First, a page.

Raphael was right, you do gotta know what a crumpet is to understand cricket. Crumpets are an odd breakfast toastable. They look like warts, they feel like warts, and, due to a lack of data, I’m going to assume they actually taste like warts. Just warts you’ve drizzled warm honey onto, which is why, due to a lack of data, I’m going to assume they were invented by a British private school principal whom people avoid talking about.
Australian Cricket is the honey-drenched wart of sports. In its home nation of England, it was a sensible way to stand outside for the UK’s 5 days of sunlight per year. It then migrated to India, the West Indies, and Australia where the sun is less a lifegiving orb worthy of worship and more a giant, floating Chernobyl you have to hide from for 9 months. About the worst thing you could come up with in Australia is a sport that necessitates a bunch of people just stand outside for eight hours but I’d say the same thing about sweetened wart-meat, so here we are.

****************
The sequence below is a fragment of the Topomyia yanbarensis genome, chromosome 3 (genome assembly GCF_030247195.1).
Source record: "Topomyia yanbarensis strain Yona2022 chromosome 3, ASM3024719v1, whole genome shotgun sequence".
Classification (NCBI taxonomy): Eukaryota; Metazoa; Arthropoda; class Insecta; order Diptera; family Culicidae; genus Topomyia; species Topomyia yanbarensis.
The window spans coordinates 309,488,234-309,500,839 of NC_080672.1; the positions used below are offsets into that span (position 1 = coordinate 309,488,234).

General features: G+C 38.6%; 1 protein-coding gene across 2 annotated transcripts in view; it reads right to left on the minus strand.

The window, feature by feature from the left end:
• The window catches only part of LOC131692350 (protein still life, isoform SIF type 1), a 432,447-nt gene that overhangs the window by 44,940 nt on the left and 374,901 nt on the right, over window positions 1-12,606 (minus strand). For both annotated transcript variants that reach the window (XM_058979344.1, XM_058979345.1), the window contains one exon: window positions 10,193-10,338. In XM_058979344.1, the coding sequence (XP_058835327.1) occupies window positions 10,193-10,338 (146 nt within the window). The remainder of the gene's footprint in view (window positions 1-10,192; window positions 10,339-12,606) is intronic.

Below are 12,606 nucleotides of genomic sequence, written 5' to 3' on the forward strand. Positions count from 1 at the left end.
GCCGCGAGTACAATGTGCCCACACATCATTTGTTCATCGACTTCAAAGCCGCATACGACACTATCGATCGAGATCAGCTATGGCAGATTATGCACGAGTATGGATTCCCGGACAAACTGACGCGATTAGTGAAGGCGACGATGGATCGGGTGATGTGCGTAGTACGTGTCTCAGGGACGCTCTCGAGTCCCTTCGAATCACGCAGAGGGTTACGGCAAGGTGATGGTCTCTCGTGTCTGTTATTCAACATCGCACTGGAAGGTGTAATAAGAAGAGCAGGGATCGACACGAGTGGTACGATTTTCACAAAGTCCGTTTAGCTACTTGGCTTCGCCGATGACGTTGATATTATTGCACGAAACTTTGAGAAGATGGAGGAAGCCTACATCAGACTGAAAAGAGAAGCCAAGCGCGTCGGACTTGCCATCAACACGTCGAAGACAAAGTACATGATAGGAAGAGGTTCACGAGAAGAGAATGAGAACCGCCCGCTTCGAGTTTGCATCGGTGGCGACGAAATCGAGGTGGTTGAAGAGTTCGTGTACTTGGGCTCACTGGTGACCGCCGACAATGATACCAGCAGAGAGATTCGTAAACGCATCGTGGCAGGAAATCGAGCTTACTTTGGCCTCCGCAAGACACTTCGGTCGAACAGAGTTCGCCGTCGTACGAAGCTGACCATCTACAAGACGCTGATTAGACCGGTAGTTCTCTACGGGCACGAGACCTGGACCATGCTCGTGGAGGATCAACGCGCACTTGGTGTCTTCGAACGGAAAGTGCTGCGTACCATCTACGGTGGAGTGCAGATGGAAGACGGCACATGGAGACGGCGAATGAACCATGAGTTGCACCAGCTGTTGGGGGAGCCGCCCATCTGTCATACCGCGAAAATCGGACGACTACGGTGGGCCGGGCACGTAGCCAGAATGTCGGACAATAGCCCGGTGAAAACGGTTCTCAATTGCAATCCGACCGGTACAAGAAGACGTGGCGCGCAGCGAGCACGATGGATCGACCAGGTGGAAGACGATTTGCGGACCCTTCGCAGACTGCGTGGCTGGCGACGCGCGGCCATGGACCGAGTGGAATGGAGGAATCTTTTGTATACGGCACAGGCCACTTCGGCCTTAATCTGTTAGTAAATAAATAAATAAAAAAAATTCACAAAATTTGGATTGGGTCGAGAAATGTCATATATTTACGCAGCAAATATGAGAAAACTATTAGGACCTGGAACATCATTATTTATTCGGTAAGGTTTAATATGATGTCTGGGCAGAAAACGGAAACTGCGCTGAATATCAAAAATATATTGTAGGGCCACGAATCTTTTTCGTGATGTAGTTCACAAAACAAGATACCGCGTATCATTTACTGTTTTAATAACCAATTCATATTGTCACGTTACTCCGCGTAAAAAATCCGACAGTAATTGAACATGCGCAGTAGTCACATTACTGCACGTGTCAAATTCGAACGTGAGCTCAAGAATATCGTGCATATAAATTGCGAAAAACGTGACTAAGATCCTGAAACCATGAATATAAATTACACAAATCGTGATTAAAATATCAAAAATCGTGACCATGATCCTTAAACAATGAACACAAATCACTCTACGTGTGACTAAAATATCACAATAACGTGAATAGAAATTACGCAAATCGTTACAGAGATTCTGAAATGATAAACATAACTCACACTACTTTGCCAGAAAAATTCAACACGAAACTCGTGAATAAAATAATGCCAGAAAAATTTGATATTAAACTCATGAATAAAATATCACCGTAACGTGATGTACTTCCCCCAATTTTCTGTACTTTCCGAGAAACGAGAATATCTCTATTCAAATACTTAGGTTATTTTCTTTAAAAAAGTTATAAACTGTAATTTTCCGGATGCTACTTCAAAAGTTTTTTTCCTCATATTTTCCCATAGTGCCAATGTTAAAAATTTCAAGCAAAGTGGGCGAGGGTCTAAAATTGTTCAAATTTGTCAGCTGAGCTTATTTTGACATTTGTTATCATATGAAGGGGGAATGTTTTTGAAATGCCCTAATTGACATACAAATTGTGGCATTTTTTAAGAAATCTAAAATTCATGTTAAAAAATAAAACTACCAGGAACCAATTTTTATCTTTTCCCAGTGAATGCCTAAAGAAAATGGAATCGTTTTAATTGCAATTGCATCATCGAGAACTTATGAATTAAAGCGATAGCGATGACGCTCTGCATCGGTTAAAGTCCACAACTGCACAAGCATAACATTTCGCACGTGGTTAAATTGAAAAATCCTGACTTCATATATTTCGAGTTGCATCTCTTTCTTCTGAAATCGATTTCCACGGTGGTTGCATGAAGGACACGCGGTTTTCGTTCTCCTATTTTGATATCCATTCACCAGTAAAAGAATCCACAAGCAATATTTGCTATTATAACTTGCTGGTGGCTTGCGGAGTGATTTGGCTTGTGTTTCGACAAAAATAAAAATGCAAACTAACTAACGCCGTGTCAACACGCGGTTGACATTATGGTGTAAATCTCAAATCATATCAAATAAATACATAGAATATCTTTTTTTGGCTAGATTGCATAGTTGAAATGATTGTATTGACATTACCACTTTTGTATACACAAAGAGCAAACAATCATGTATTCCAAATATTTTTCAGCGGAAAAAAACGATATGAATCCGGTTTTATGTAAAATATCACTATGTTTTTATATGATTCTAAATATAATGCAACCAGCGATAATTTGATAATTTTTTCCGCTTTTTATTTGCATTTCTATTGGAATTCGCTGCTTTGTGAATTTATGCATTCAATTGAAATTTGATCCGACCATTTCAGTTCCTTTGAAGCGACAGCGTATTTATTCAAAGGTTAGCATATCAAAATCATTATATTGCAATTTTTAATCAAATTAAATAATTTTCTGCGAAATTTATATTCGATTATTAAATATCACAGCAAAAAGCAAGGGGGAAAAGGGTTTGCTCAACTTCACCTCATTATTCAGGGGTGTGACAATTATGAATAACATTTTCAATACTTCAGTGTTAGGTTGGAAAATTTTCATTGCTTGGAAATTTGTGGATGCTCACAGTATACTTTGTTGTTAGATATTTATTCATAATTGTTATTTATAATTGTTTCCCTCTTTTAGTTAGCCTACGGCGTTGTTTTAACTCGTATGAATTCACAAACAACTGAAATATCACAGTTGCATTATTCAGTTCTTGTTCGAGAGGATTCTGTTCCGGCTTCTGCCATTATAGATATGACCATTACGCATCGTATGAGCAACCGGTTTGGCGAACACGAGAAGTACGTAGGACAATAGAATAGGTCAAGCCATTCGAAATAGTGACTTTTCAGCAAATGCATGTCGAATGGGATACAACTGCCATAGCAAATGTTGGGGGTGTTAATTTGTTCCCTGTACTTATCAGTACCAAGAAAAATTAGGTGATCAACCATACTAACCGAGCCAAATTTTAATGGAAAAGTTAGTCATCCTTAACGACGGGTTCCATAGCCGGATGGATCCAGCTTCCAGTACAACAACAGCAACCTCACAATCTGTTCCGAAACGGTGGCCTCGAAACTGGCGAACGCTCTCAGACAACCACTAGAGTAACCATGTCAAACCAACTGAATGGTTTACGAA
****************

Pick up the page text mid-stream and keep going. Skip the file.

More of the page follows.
It’s popular with disorganised suburban ferals because the backyard version of the game actually resembles the real thing. Backyard rugby, either code, degenerates into a half-dozen regular sized children attempting to tackle that one structural support Samoan every Australian suburb has. Fun as it is to summit one of those mighty beings, it’s a far cry from a meaningful sport. Backyard cricket involves numbers you can use to win.
A baseball bat is round making it more of a distended handle than a bat. A cricket bat has a handle, and mass of shock resistant willow shaped like a drunk Mesoamerican pyramid. This ridgeback design supports the flat striking surface of the bat, turning it into a tool of pure Wallop Energy. A standard game involves someone straight-arm hurling a crimson rock of calcified hate we call a “cricket ball” at your younger neighbour’s genitals, and them attempting to defend themselves from this with a glorified macuahuitl.